Florida Chamber study shows 150,000 potential jobs tied to exports, imports over next five years

October 14, 2013

The Florida Chamber Foundation today released its Florida Trade and Logistics Study 2.0 (TL2.0), identifying a potential of 150,000 new trade and logistics jobs that can be created over the next five years. The TL2.0 study was released at the Florida Chamber Foundation’s Future of Florida Forum in Orlando.

The study, commissioned by the Florida Chamber Foundation and presented by Bank of America and the Florida Department of Transportation, builds on Florida’s once-in-a-generation opportunity to transform the state’s economy to become a global hub for trade, logistics and export-oriented manufacturing activities.

“The Florida Chamber Foundation’s study provides a roadmap for tremendous private-sector job growth and positive economic activity,” said Tony Carvajal, Executive Vice President of the Florida Chamber Foundation. “In addition to identifying a potential 150,000 new jobs, the Trade and Logistics Study 2.0 recommends developing a trade, logistics and manufacturing talent pipeline, creating Centers of Excellence and the Southeast’s first merchant marine training institute.”

Florida is uniquely positioned in the center of the hemisphere, and the shift in the U.S. population to the south, the Panama Canal widening, the resurgence of Latin American and Caribbean trade, and the continued revolution in logistics practices create an opportunity for Florida to excel as a global hub.

In 2010, the Florida Chamber of Commerce put a stake in the ground by calling for the doubling of Florida-origin exports and achieving economic diversification. The same year, the Florida Chamber Foundation released its first Florida Trade and Logistics Study, which has resulted in:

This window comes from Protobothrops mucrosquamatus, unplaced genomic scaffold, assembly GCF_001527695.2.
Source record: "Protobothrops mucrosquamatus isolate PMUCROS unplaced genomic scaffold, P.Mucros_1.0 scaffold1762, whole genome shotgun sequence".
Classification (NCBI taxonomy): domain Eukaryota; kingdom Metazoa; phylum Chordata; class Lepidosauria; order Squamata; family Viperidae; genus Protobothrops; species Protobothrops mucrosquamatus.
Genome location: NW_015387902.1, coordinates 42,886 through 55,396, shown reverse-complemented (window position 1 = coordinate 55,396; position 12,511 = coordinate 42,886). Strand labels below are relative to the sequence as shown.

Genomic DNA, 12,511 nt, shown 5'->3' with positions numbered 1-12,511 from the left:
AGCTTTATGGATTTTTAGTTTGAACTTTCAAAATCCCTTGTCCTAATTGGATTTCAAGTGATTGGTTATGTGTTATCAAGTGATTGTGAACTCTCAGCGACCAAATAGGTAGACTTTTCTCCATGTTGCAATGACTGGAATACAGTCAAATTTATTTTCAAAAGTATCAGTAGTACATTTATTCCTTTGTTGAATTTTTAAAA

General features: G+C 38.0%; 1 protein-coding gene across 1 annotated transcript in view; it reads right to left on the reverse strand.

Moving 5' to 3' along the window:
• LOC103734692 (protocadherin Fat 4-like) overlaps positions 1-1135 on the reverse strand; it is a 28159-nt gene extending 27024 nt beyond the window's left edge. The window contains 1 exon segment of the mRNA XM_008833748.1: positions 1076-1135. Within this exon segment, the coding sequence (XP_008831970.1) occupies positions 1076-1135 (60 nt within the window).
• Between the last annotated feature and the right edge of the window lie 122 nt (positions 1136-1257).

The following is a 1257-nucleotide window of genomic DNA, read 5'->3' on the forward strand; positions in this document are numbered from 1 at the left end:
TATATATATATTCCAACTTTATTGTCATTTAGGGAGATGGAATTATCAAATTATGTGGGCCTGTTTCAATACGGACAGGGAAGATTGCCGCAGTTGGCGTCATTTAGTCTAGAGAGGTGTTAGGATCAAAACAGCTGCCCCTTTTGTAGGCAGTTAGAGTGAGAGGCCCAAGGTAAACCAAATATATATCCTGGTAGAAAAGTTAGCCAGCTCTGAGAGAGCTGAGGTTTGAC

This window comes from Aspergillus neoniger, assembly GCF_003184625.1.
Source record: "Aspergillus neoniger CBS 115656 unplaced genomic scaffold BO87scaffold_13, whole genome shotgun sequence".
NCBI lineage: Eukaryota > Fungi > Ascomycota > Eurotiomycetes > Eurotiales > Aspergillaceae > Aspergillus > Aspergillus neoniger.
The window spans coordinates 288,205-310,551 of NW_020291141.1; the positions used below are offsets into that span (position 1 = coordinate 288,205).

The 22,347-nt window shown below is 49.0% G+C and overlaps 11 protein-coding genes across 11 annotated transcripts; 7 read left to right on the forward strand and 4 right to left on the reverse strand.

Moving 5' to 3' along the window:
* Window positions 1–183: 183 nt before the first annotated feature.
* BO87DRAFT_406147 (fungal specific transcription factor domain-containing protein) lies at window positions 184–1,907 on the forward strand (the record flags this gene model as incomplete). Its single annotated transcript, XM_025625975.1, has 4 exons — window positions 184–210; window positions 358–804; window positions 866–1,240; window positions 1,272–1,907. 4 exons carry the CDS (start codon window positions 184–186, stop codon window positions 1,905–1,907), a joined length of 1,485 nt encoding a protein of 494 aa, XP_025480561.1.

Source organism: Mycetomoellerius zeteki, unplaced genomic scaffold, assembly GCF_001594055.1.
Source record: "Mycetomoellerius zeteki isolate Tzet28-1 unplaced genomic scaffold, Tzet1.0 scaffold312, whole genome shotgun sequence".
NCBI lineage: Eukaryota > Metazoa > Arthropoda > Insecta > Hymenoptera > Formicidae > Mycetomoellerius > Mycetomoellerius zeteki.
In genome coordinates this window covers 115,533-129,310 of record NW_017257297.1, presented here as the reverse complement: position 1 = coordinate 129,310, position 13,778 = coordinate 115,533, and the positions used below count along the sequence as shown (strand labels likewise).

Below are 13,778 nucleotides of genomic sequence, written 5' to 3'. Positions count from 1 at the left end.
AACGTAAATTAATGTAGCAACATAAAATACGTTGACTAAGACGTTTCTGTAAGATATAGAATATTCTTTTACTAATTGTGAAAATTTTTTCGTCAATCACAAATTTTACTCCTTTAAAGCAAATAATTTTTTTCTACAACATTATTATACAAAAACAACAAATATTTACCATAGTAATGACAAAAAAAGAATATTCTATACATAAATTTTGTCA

• 23,000 new trade and logistics jobs create from 2010-2012,
  • 9,000 new manufacturing jobs,
  • A record $66 billion in goods exported by Florida companies (an increase of $11), and
  • Establishing a friendlier business climate, through nearly a dozen successfully passed Florida Chamber-backed bills, for trade, logistics and manufacturing industry.

The TL2.0 study identifies seven strategies that can be accomplished through a coordinated statewide action on workforce, transportation, economic development and business climate. The strategies include:

  • Continue the strong leadership role of the Governor and the historic alignment of Florida’s public and private leaders and organizations that have been critical to recent successes in the global market.
  • Continue the recent strategic emphasis on trade and logistics, including its identification as a statewide targeted industry.
  • Integrate, expand, and provide sustained funding for programs with proven impact or positive initial results.
  • Make strategic investments to ensure Florida is “best in class” in all aspects of global trade and investments.